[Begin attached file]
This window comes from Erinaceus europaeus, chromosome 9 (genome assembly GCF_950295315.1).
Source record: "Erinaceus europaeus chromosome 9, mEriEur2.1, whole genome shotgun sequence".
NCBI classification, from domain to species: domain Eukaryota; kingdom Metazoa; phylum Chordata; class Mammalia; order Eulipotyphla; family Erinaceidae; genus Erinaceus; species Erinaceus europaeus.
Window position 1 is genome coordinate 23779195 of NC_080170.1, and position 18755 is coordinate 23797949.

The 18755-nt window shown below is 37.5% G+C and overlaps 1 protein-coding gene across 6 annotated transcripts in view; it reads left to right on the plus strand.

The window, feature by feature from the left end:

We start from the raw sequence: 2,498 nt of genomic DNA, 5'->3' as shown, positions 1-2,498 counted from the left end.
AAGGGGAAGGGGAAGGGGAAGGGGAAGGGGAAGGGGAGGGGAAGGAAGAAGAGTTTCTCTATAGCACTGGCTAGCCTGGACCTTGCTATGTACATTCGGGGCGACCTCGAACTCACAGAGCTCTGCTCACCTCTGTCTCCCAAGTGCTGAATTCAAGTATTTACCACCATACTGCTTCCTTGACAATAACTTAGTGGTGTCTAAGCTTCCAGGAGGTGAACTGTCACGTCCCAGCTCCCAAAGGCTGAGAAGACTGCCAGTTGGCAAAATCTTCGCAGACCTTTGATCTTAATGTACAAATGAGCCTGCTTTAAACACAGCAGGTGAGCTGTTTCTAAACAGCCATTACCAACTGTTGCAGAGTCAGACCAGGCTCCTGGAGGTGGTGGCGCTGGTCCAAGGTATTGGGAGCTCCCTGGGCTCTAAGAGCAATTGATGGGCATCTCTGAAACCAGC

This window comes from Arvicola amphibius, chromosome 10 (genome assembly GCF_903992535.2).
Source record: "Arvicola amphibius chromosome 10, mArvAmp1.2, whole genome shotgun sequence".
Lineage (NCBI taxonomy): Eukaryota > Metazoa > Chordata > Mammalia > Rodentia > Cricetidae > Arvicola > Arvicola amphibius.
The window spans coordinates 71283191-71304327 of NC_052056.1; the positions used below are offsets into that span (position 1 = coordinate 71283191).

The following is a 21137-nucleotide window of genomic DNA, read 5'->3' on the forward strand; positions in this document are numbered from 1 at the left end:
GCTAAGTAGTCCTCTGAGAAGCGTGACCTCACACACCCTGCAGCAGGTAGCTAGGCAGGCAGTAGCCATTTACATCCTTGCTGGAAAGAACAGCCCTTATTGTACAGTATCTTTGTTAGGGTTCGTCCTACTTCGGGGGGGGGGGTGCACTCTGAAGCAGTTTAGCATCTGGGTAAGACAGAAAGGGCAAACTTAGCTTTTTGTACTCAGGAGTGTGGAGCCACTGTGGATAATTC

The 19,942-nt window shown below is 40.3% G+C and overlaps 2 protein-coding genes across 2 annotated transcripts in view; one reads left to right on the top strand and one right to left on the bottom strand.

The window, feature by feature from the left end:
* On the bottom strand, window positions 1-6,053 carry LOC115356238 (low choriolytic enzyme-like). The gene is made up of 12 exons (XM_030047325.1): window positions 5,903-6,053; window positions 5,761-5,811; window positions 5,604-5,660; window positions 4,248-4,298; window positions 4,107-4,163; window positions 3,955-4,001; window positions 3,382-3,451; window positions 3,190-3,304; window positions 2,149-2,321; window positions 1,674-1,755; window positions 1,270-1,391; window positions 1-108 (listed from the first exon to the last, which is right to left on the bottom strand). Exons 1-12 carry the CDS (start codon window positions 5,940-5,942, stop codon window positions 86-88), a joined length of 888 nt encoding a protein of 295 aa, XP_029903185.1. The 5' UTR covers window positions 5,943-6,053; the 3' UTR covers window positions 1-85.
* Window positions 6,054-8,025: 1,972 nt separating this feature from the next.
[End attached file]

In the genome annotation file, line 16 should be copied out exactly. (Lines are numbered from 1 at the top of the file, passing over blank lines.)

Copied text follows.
The window, feature by feature from the left end: